Once the journey was underway I noticed a slight problem: I alone was responsible for charting our course and choosing what to write about, and I had no idea what to do. My existential question of purpose had become a functional question. Sure the blog had a general directive, but I elected not to ask my contacts at Petcentric any follow-up questions. I worried my inquiries would prompt someone in accounting to ask, “Why are we giving this guy money to play with his dog?” so I kept quiet.
Our trip was a year-long, cross-country, cross-species adventure that included everything from marching in a Mardi Gras parade to surfing together in the Pacific. I never quite figured out what we should do on our journey, but I think people enjoyed reading about it for that very reason. At some point I stopped looking for answers and started looking for opportunities. Those were plentiful. One day we hiked a mountain, the next day we dressed up as the Blues Brothers and went to a costume party at a bar.
We traveled alone, but Eko saw to it that we were never without friends. From children to business executives to a bride on the way to her wedding, countless people felt compelled to stroke Eko’s soft coat, sigh and share a piece of themselves.
“I really needed that,” said one. “I miss my family,” said some. “Thank you,” said all. I started to suspect that in the space between those words hid the truth: No one is ever completely sure they are where they should be, doing what they should do.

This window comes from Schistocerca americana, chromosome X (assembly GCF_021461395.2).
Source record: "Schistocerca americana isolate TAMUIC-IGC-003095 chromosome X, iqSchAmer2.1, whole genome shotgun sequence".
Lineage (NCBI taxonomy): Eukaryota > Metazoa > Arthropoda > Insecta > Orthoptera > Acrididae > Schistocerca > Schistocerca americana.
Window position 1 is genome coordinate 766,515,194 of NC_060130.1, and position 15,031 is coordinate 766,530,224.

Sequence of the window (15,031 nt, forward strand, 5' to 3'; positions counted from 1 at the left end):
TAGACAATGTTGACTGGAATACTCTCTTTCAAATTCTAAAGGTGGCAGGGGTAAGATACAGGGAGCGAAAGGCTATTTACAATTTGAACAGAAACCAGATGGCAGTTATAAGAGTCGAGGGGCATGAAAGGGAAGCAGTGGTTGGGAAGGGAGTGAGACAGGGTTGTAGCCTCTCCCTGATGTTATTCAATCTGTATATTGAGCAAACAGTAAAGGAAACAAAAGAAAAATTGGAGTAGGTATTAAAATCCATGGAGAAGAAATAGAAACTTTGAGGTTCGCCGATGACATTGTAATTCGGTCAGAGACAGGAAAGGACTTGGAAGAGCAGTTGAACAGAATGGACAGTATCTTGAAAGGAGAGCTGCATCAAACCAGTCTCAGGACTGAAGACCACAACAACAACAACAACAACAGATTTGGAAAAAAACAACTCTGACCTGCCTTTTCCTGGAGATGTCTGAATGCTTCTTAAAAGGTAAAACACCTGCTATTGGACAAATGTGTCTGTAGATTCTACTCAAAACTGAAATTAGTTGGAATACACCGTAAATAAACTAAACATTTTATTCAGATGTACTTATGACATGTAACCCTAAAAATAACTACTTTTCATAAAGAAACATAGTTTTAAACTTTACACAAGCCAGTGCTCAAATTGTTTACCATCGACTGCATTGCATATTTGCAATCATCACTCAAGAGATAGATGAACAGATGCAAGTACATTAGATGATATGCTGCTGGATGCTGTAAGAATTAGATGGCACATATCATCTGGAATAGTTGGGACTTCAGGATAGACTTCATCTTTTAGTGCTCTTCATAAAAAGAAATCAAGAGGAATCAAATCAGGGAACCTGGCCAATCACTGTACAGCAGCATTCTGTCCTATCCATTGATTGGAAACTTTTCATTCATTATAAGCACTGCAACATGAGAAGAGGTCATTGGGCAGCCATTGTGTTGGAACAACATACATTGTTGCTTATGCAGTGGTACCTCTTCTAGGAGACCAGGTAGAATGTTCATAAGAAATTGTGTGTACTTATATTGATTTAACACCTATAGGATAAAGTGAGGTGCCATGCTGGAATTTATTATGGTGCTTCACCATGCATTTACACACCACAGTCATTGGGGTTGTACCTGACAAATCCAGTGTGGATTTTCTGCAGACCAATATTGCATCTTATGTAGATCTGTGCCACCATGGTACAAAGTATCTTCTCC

I thought about that suspicion as I drove. Thoughts of careers, degrees and family stretched into a tangled future. Feelings of regret and envy reached out from a recent past. But was it past? I lived in a rental car with my dog. I loved the adventure, but what about afterward? Did I regret my choices? Would I regret my choices?
Fifteen thousand miles and one year later, those questions remain. I learned that no amount of road and no amount of time can put any distance between me and myself. I am 27 years old, and my livelihood is contingent upon the whims of my dog. This is not the answer I was looking for, but it is the opportunity I have found.
The rest is up to me. And Eko, of course.
William Kearney’s essay was one of four second-place winners in this magazine’s 2013 Young Alumni Essay Contest. The author and Eko live in Chicago; check out their adventures at MarkingOurTerritory.com and contact him at firstname.lastname@example.org: email@example.com.